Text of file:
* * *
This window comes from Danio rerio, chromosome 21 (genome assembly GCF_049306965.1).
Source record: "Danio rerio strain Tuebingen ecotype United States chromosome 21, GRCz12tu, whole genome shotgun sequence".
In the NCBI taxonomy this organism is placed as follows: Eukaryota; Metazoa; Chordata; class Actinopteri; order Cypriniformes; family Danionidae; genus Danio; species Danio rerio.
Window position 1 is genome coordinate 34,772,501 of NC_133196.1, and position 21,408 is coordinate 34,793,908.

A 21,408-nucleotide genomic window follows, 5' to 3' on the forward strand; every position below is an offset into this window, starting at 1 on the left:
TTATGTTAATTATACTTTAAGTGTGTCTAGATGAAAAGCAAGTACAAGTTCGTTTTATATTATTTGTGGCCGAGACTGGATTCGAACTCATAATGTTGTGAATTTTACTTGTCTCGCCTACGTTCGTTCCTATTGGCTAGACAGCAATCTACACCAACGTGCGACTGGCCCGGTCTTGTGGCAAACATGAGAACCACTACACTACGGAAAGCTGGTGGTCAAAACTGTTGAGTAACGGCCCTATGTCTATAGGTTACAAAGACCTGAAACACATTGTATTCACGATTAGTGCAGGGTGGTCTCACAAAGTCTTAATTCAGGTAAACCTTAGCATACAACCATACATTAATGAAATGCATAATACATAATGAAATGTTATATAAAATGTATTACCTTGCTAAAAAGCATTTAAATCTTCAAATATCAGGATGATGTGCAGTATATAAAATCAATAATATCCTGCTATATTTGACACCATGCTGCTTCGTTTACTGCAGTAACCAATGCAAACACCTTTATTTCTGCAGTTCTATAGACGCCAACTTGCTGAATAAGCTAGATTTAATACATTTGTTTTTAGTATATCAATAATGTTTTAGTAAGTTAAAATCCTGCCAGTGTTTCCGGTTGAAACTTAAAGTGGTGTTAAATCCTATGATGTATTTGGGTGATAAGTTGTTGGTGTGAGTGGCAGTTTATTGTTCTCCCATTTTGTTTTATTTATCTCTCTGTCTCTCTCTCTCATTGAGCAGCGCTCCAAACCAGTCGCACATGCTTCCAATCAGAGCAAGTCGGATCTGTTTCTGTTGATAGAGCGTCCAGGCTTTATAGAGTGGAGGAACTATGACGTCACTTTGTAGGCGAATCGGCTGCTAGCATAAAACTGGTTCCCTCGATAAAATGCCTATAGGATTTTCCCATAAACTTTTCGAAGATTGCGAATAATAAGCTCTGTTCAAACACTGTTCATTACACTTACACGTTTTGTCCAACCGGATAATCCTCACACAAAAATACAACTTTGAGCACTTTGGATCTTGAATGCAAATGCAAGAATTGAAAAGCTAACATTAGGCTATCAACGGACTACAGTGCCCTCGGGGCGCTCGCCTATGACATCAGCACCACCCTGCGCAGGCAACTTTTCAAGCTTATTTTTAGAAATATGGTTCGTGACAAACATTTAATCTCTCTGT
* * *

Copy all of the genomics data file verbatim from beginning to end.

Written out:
This window comes from Danio rerio, chromosome 21 (genome assembly GCF_049306965.1).
Source record: "Danio rerio strain Tuebingen ecotype United States chromosome 21, GRCz12tu, whole genome shotgun sequence".
In the NCBI taxonomy this organism is placed as follows: Eukaryota; Metazoa; Chordata; class Actinopteri; order Cypriniformes; family Danionidae; genus Danio; species Danio rerio.
Window position 1 is genome coordinate 34,772,501 of NC_133196.1, and position 21,408 is coordinate 34,793,908.

A 21,408-nucleotide genomic window follows, 5' to 3' on the forward strand; every position below is an offset into this window, starting at 1 on the left:
TTATGTTAATTATACTTTAAGTGTGTCTAGATGAAAAGCAAGTACAAGTTCGTTTTATATTATTTGTGGCCGAGACTGGATTCGAACTCATAATGTTGTGAATTTTACTTGTCTCGCCTACGTTCGTTCCTATTGGCTAGACAGCAATCTACACCAACGTGCGACTGGCCCGGTCTTGTGGCAAACATGAGAACCACTACACTACGGAAAGCTGGTGGTCAAAACTGTTGAGTAACGGCCCTATGTCTATAGGTTACAAAGACCTGAAACACATTGTATTCACGATTAGTGCAGGGTGGTCTCACAAAGTCTTAATTCAGGTAAACCTTAGCATACAACCATACATTAATGAAATGCATAATACATAATGAAATGTTATATAAAATGTATTACCTTGCTAAAAAGCATTTAAATCTTCAAATATCAGGATGATGTGCAGTATATAAAATCAATAATATCCTGCTATATTTGACACCATGCTGCTTCGTTTACTGCAGTAACCAATGCAAACACCTTTATTTCTGCAGTTCTATAGACGCCAACTTGCTGAATAAGCTAGATTTAATACATTTGTTTTTAGTATATCAATAATGTTTTAGTAAGTTAAAATCCTGCCAGTGTTTCCGGTTGAAACTTAAAGTGGTGTTAAATCCTATGATGTATTTGGGTGATAAGTTGTTGGTGTGAGTGGCAGTTTATTGTTCTCCCATTTTGTTTTATTTATCTCTCTGTCTCTCTCTCTCATTGAGCAGCGCTCCAAACCAGTCGCACATGCTTCCAATCAGAGCAAGTCGGATCTGTTTCTGTTGATAGAGCGTCCAGGCTTTATAGAGTGGAGGAACTATGACGTCACTTTGTAGGCGAATCGGCTGCTAGCATAAAACTGGTTCCCTCGATAAAATGCCTATAGGATTTTCCCATAAACTTTTCGAAGATTGCGAATAATAAGCTCTGTTCAAACACTGTTCATTACACTTACACGTTTTGTCCAACCGGATAATCCTCACACAAAAATACAACTTTGAGCACTTTGGATCTTGAATGCAAATGCAAGAATTGAAAAGCTAACATTAGGCTATCAACGGACTACAGTGCCCTCGGGGCGCTCGCCTATGACATCAGCACCACCCTGCGCAGGCAACTTTTCAAGCTTATTTTTAGAAATATGGTTCGTGACAAACATTTAATCTCTCTGT